On Thursday, the Utah State Legislature’s Federal Funds Commission unveiled the state’s newly created Federal Funds Risk Model dashboard.
Citizens can find the new tool at federalrisk.le.utah.gov.
Commission Co-Chair and State Representative Ken Ivory stated that "Utah, like most states, is increasingly dependent on federal funds at a time when the federal government finds itself in increasingly poor financial shape. For this reason the Utah Legislature formed the Federal Funds Commission to develop the model unveiled today. Its purpose is to assess the growing likelihood of diminished federal funding coming to Utah and how we can better respond to those risks and assure that we can meet the education, public safety and human service needs of our state, regardless of what transpires in D.C."
Utah receives $3.8 billion in federal funds, which is 26 percent of the state's operating and capital budget. Federal funding is now tied with income taxes as the state’s largest single revenue source.
Commission Member and CEO of the Utah Association of CPAs, Susan Speirs explained "This dashboard can be used to model the effects of the next federal government shutdown, fiscal cliff, or sequester. When the federal government contemplates changes to national fiscal policy, we can use the FFRM dashboard to assess potential impacts and prepare. The state could discuss those impacts with federal officials and elected leaders. The results could then be used by policymakers and their constituents to make better-informed decisions for the state."
In advance of any change in federal funding, the dashboard will be used to model potential loss scenarios and help the state develop strategies to mitigate such loss through expectation setting, debt capacity management, and contingency fund development.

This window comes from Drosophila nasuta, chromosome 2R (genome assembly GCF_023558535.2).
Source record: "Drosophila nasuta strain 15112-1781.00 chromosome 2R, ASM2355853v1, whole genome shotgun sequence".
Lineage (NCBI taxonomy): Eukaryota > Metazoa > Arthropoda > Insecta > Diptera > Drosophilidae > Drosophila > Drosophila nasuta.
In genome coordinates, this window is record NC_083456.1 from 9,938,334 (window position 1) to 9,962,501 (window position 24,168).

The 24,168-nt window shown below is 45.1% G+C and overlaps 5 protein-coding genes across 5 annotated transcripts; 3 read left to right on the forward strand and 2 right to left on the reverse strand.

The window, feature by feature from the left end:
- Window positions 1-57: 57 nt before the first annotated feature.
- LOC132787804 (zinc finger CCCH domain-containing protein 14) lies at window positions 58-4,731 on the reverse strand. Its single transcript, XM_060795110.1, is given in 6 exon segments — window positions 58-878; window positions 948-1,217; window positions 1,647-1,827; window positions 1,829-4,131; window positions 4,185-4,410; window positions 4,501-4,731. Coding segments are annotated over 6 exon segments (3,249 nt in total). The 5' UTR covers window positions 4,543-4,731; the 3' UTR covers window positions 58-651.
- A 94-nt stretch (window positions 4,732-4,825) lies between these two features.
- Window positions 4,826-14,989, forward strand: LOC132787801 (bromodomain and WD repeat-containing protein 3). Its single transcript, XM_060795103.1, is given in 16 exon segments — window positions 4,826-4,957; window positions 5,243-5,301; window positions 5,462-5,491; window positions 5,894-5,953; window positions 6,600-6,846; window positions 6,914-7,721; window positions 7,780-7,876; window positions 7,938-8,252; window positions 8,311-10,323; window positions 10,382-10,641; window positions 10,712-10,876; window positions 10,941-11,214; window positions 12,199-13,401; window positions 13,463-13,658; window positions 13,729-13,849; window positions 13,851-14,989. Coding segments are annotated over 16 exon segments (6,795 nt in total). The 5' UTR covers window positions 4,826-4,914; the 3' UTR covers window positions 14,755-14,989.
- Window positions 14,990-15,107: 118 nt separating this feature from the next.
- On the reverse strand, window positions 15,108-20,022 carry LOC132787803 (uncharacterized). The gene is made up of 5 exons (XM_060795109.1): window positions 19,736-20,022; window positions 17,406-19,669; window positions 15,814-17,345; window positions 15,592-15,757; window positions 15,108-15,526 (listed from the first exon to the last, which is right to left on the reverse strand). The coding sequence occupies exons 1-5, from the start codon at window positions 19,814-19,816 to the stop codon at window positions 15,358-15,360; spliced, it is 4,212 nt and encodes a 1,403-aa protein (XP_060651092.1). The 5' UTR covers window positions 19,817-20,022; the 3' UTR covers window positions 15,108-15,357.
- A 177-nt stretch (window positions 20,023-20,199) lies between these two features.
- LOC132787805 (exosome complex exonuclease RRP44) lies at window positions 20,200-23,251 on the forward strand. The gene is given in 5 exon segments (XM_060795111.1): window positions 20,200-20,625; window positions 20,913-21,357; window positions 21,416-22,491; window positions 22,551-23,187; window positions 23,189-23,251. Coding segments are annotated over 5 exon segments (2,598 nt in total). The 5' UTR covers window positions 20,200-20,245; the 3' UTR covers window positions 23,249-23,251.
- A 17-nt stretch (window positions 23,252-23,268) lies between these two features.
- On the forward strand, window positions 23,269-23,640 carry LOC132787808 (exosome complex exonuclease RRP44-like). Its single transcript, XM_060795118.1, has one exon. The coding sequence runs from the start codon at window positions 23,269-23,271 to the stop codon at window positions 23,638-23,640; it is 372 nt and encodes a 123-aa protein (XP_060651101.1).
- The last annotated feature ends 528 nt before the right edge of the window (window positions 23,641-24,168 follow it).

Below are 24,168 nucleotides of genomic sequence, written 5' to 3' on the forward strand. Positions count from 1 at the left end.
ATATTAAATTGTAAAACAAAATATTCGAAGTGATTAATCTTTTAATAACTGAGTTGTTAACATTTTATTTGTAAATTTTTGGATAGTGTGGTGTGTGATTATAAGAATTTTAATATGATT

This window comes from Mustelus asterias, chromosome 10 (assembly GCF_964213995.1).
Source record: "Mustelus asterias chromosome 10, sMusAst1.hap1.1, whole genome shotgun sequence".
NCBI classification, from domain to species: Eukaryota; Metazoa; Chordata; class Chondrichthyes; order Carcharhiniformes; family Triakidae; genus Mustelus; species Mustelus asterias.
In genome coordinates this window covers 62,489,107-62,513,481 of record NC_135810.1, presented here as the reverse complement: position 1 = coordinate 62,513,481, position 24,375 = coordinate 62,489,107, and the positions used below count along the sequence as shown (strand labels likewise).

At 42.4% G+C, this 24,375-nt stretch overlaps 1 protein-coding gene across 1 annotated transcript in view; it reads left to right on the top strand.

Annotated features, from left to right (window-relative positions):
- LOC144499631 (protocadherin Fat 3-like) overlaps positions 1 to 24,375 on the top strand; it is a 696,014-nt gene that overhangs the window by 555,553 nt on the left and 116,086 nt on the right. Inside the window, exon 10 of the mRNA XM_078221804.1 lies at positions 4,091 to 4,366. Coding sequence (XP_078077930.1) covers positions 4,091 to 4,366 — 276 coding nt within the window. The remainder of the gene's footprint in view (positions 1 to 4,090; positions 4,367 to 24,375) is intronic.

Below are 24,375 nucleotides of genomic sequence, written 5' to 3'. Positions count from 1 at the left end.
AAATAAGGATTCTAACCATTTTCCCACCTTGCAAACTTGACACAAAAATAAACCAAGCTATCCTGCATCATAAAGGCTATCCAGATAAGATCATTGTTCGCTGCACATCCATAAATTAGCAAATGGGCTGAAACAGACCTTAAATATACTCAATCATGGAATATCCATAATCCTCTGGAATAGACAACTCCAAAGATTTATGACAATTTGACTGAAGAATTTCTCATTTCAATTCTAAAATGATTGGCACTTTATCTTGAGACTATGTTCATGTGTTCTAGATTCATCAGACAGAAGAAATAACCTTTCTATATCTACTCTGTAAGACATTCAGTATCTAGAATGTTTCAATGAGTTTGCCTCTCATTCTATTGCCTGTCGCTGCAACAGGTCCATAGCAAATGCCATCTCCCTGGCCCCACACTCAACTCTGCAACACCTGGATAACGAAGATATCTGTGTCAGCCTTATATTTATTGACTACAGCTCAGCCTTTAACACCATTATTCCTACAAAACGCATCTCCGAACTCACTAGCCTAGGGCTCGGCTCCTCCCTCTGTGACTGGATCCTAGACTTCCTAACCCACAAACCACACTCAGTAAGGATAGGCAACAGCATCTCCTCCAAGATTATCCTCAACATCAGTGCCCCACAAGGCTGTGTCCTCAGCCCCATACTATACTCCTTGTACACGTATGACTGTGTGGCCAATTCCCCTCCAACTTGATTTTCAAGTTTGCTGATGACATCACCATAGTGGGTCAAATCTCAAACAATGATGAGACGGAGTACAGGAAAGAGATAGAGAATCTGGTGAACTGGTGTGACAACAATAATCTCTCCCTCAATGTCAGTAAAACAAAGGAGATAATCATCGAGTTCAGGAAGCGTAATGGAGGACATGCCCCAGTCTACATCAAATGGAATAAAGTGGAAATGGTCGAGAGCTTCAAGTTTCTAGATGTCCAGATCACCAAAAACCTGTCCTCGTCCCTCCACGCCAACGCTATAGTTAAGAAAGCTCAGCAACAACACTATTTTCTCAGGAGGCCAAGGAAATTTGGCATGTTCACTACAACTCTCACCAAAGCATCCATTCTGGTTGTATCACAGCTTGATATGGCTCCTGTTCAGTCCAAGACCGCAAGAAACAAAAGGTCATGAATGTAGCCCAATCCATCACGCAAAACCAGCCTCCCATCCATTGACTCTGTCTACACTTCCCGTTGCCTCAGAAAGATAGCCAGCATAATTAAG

The model shows the effects on Utah’s economy from potential losses of federal funds. It includes 18 risk scenarios, which can be used individually or in combination. These scenarios show the effects of direct federal funding (e.g., Medicaid, SNAP payments, Pell Grants), indirect federal funding (e.g., Medicare, Social Security, federal employment), and macroeconomic variables (e.g., interest rates, per capita income, and energy prices).
Taking into account these risk factors, the FFRM calculates economic impacts to the following:
• Jobs – This measures the level of employment in Utah’s labor force.
• State-specific Gross Domestic Product – This measures the size of Utah’s economy. It measures the total dollar value of all goods and services produced in Utah in a one-year-period.
• State Revenues – This measures the direct impact in lost federal funding to the state, and the indirect impact on Utah’s ability to raise revenue through taxes and fees.
The FFRM shows how the State can respond to these risks through service level reductions, use of reserves or changes in taxes, among other possible options. Once risk response options are selected, the model calculates how the negative impacts of the selected scenario can be mitigated. The model also displays the current amounts of federal funding and the effects of funding losses by county, with an interactive map.
This dashboard was built in partnership with Alvarez & Marsal – Insurance and Risk Advisory Services (IRAS).